Adjective "imbricate" definition and examples



Definitions and examples


Arrange (scales, sepals, plates, etc.) so that they overlap like roof tiles.
  1. 'Now, we know that when reptiles have imbricated scales, we do find dermal muscles.'
  2. 'They may be imbricated and/or fragmented, suggesting winnowing and directed current stress.'
  3. 'These image structures imbricate prior historical formations to displace the digital warfare irradiating the cybermilitarized economy.'
  4. 'The Mannin Thrust is identified as a major imbricating structure within a continental arc, but not a terrane boundary.'
  5. 'Perhaps as a result of being contacting or imbricating surfaces, the decrescent, sella, and duplicature sides are also characterized by negative allometry (relative to other sides) and a sparse distribution of pores.'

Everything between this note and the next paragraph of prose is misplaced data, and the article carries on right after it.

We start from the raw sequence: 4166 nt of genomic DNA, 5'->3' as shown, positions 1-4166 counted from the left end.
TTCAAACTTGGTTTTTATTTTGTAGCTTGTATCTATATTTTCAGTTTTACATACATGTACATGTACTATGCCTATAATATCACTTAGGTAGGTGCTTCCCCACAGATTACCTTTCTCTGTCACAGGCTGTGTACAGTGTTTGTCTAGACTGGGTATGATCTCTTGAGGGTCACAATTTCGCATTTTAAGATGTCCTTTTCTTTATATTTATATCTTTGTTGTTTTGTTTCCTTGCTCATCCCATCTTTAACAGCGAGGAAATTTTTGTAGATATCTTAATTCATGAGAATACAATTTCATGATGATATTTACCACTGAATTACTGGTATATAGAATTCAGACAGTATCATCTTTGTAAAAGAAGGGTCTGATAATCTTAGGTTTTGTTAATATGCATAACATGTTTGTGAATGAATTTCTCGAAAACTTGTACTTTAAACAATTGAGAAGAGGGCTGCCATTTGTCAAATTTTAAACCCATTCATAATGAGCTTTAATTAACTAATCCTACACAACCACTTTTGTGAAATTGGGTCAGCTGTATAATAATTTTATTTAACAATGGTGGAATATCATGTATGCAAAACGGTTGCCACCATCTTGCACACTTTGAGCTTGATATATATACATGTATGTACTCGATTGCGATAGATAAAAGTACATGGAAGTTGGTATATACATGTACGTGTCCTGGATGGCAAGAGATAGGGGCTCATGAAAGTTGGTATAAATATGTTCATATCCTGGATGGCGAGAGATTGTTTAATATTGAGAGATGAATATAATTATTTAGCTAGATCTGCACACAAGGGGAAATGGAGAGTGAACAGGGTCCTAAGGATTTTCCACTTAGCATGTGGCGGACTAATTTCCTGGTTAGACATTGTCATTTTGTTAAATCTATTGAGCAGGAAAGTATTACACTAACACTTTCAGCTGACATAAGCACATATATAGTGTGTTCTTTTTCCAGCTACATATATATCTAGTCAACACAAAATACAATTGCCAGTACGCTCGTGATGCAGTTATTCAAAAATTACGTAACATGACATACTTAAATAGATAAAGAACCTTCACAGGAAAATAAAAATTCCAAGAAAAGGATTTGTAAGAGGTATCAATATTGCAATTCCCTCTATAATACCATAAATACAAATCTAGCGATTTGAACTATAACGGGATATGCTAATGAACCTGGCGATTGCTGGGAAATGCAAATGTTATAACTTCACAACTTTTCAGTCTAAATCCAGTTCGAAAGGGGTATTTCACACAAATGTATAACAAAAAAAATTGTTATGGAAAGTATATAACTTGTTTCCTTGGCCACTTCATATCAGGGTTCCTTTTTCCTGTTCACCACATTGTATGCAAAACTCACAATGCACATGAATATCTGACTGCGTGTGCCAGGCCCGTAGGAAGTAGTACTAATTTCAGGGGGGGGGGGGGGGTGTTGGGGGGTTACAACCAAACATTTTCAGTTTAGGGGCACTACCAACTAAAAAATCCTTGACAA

6. 'This means that ‘apparently distant’ forms of life imbricate deeply because the same ontological mechanisms responsible for anthropogenesis treat nonhuman forms of life as similarly negative in their unlikeness to human life.'


(of scales, sepals, plates, etc.) having adjacent edges overlapping.
  1. 'These rocks are preserved within a south-verging imbricate thrust stack of thin ([much less than] 1 km thick) northward younging tectonic slices.'
  2. 'They discussed the relationship of the various major thrusts to each other and to adjacent imbricate thrust systems.'


1. overlapping in sequence, as tiles or shingles on a roof.

2. of, relating to, or resembling overlapping tiles, as decoration or drawings.

3. Biology. overlapping like tiles, as scales or leaves.

4. characterized by or as if by overlapping shingles. verb (used with or without object), imbricated, imbricating.

5. to overlap, as tiles or shingles.

More examples(as adjective)

"fans can be imbricate."


Early 17th century (in the sense ‘shaped like a pantile’): from Latin imbricat-, ‘covered with roof tiles’, from the verb imbricare, from imbrex, imbric- ‘roof tile’ (from imber ‘shower of rain’).